It’s a common story. I’m on an assignment, and my deaf consumer mentions in passing how he went to the doctor the other day. Out of curiosity I ask: “Did she provide an interpreter for you?” I already know the answer: “No.” The fact is, despite the passage of the Americans with Disabilities Act (ADA) of 1990, which requires places of business to provide accommodations for people with disabilities, deaf and hard of hearing people go without their accommodations (one of which is sign language interpreters), not only at doctor’s offices, but also lawyer’s offices, meetings with real estate agents, at job interviews, at public events, and so on.
Sure, it’s easy for interpreters and other hearing people to tell deaf people: “But it’s your right! You could sue!” But they’re not the deaf person who has a million other things going on in their life, which may include finding a job and feeding a family, and who, moreover, may be thinking, “What kind of relationship will I have with my doctor/prospective employer/etc. if I threaten to sue them, even if it is to demand my basic right?”
Thankfully, some deaf and hard of hearing people have stood up to fight. Bringing lawsuits and ADA complaints against places of business definitely works, but here we are, 12 years later, and people still struggle to get their accommodation. This is what led me to think: There must be a better way. There must be a way for businesses to happily provide an interpreter when one is requested, which is conducive to also having a good relationship with their deaf and hard of hearing consumers.
Like many other states, the Florida Legislature passed the Telecommunications Access System Act in 1991 to provide telecommunications services for people who are deaf and hard of hearing. This service is funded by a monthly surcharge billed to all telephone customers in the state. Thanks to this service, deaf people can conduct business over the phone, call family members, and make an emergency call when needed, just as a person who can hear does. This is the spirit of the ADA: to provide people with disabilities equal access.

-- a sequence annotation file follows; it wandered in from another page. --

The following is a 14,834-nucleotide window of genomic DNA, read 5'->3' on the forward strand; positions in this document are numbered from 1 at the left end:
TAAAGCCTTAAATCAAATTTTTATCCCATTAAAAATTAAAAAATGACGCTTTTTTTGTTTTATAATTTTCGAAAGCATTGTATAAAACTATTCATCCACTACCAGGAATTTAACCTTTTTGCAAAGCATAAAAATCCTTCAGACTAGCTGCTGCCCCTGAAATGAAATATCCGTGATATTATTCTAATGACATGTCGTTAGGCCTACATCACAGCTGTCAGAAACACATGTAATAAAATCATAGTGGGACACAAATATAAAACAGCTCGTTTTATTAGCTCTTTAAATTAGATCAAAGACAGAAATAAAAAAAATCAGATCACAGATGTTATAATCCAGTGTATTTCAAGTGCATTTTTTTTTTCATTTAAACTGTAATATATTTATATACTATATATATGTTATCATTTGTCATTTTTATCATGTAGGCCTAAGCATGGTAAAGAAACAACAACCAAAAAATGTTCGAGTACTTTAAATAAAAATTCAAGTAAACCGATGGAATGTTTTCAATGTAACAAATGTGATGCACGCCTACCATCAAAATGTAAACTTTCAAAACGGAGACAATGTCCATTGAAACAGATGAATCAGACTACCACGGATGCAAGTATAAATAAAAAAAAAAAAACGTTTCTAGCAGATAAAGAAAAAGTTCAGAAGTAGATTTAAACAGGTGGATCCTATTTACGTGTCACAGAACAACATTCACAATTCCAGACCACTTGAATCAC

While a solution has been implemented for equal access to telecommunications services, however, a gap has been left when it comes to equal access to community services.
My proposed solution is a surcharge added to the Local Business Tax Receipt (a.k.a. the county business license), or a similar vehicle, which will be used to fund the provision of sign language interpreters for community services. To my knowledge, no such service of this kind exists anywhere in the country, yet to every deaf person I come across and express the idea, the thought of hassle-free, equal access in the community excites them.
Here are some of the benefits:
- Interpreter agencies do not go out of business. The county fund is simply a way to pay for services; therefore, there is likely to be more business. The county may also hire freelance interpreters directly.
- Because there is a fund, there is also a way to get Deaf Interpreters on assignments when needed, instead of also having to fight for this.
- The fund could also be used for other types of accommodation, such as CART services.
- The fund may also be used, perhaps, to pay for training for hearing and deaf interpreters, to meet the demand.
- Government services, such as county hospitals, the Social Security Administration, etc., do not purchase business licenses, and therefore would follow their usual process for providing interpreters.
- Because anyone who purchases a business license would be contributing to the fund, then any place of business would be entitled to an interpreter for their consumers, even if they have fewer than 5 employees, or otherwise do not fall under ADA jurisdiction. (A lawyer might have to confirm this.)
- Also because there is a fund for interpreting services which businesses contribute to, businesses would not have to worry about the extra expense of providing interpreters to interview and train prospective deaf or hard of hearing employees, which opens up job opportunities for them. Note: there may have to be a cap on the number of hours per year that an interpreter is provided for training, meetings, etc. for deaf employees, before the place of business has to take over the cost.
I’m sure I’m too blinded by the benefits of this type of service model that I do not see clearly the negatives, besides the obvious surcharge to businesses. I think businesses, however, would rather pay a small fee and be covered whenever an interpreter is needed, than to be sued down the road. Regardless, whatever negatives there are, they should be resolved in order to keep the overarching two-pronged principle of this idea: (1) for deaf and hard of hearing people to no longer have to fight for a basic right, and (2) for places of business not to be burdened by unexpected expenses.
Please feel free to share and comment on this idea. I’m attaching a letter that I wrote to the Mayor of Miami-Dade County proposing this very idea, but which never received a response.